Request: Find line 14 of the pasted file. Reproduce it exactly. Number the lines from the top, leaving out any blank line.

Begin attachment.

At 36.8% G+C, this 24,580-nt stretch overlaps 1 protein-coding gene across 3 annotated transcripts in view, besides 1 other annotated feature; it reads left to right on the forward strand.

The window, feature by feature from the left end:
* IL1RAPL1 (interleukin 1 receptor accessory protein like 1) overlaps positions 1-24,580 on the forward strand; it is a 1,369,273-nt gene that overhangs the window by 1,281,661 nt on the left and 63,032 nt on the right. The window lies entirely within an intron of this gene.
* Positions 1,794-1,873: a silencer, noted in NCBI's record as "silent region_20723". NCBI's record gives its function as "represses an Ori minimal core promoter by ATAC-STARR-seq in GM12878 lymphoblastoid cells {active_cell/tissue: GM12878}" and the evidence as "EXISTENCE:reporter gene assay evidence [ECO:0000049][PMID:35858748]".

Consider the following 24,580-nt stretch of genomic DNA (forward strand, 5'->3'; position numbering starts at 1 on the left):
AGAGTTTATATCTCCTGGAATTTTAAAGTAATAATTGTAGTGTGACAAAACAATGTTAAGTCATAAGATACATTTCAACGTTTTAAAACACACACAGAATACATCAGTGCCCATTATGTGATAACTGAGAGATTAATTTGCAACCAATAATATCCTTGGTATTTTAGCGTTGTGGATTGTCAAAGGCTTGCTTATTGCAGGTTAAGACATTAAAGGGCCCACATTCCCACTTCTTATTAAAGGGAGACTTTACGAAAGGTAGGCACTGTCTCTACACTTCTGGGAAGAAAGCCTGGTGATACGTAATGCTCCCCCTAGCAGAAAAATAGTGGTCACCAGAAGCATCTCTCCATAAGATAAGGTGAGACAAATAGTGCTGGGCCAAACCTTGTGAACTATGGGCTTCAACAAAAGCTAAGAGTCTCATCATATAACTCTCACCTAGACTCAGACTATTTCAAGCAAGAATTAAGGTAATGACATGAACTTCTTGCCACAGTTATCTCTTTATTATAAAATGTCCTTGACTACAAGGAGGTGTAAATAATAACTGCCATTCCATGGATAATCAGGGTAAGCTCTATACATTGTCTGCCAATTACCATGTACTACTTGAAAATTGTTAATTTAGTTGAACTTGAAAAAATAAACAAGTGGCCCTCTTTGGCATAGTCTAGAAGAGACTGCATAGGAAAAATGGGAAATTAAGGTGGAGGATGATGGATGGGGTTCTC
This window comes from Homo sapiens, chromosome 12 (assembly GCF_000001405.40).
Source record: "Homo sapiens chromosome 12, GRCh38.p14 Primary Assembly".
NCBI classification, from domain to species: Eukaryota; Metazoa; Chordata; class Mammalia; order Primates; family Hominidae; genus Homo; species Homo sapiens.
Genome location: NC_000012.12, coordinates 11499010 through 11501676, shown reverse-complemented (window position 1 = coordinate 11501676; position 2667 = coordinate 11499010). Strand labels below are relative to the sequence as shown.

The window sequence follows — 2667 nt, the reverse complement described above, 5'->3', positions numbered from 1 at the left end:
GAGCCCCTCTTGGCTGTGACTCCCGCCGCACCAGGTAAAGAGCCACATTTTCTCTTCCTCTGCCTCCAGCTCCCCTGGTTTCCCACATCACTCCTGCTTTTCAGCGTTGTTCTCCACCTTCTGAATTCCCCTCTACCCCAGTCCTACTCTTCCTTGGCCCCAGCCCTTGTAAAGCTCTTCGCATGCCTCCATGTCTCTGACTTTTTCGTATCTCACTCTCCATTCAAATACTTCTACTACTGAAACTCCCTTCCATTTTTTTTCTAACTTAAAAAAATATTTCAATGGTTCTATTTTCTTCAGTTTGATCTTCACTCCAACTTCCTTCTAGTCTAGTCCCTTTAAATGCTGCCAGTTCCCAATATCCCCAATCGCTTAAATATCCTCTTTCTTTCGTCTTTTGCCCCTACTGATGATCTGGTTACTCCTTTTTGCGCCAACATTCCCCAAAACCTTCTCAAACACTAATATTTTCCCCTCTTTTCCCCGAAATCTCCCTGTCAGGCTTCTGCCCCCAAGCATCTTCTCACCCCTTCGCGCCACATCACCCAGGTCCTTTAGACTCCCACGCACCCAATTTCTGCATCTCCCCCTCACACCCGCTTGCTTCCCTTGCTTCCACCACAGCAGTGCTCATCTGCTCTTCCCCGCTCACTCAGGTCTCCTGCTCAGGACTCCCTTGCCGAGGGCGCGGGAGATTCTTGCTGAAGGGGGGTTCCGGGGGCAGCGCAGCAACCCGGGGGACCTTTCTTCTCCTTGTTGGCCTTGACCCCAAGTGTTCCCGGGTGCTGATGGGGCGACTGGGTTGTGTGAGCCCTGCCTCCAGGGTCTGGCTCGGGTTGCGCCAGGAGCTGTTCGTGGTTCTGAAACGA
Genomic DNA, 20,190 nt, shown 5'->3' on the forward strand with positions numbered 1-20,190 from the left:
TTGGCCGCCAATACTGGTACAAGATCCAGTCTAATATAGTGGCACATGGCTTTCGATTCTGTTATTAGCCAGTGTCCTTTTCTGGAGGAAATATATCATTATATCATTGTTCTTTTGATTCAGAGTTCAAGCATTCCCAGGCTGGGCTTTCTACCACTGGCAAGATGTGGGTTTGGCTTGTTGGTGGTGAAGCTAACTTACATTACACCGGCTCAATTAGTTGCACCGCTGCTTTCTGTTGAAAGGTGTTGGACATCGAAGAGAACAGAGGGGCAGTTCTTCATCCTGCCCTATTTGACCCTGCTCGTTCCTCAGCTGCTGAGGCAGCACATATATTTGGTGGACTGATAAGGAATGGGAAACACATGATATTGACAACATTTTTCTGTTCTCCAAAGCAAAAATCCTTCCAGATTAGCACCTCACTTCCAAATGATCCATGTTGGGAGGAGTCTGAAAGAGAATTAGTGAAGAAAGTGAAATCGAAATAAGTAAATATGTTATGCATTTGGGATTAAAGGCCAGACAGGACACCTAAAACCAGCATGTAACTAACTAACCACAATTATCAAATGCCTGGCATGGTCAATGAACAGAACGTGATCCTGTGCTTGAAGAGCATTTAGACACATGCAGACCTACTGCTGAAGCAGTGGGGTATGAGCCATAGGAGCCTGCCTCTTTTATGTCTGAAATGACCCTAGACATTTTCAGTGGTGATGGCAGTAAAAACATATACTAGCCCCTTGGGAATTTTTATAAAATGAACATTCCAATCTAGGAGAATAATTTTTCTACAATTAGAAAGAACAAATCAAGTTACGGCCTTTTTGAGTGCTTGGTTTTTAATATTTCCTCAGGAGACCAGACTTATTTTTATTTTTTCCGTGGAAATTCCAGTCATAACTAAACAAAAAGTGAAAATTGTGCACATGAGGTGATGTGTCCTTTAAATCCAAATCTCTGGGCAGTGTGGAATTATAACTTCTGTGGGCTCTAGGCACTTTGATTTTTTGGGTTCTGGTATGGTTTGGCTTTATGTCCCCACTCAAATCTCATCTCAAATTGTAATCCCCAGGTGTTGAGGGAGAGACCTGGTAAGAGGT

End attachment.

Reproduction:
TTGGCCGCCAATACTGGTACAAGATCCAGTCTAATATAGTGGCACATGGCTTTCGATTCTGTTATTAGCCAGTGTCCTTTTCTGGAGGAAATATATCATTATATCATTGTTCTTTTGATTCAGAGTTCAAGCATTCCCAGGCTGGGCTTTCTACCACTGGCAAGATGTGGGTTTGGCTTGTTGGTGGTGAAGCTAACTTACATTACACCGGCTCAATTAGTTGCACCGCTGCTTTCTGTTGAAAGGTGTTGGACATCGAAGAGAACAGAGGGGCAGTTCTTCATCCTGCCCTATTTGACCCTGCTCGTTCCTCAGCTGCTGAGGCAGCACATATATTTGGTGGACTGATAAGGAATGGGAAACACATGATATTGACAACATTTTTCTGTTCTCCAAAGCAAAAATCCTTCCAGATTAGCACCTCACTTCCAAATGATCCATGTTGGGAGGAGTCTGAAAGAGAATTAGTGAAGAAAGTGAAATCGAAATAAGTAAATATGTTATGCATTTGGGATTAAAGGCCAGACAGGACACCTAAAACCAGCATGTAACTAACTAACCACAATTATCAAATGCCTGGCATGGTCAATGAACAGAACGTGATCCTGTGCTTGAAGAGCATTTAGACACATGCAGACCTACTGCTGAAGCAGTGGGGTATGAGCCATAGGAGCCTGCCTCTTTTATGTCTGAAATGACCCTAGACATTTTCAGTGGTGATGGCAGTAAAAACATATACTAGCCCCTTGGGAATTTTTATAAAATGAACATTCCAATCTAGGAGAATAATTTTTCTACAATTAGAAAGAACAAATCAAGTTACGGCCTTTTTGAGTGCTTGGTTTTTAATATTTCCTCAGGAGACCAGACTTATTTTTATTTTTTCCGTGGAAATTCCAGTCATAACTAAACAAAAAGTGAAAATTGTGCACATGAGGTGATGTGTCCTTTAAATCCAAATCTCTGGGCAGTGTGGAATTATAACTTCTGTGGGCTCTAGGCACTTTGATTTTTTGGGTTCTGGTATGGTTTGGCTTTATGTCCCCACTCAAATCTCATCTCAAATTGTAATCCCCAGGTGTTGAGGGAGAGACCTGGTAAGAGGT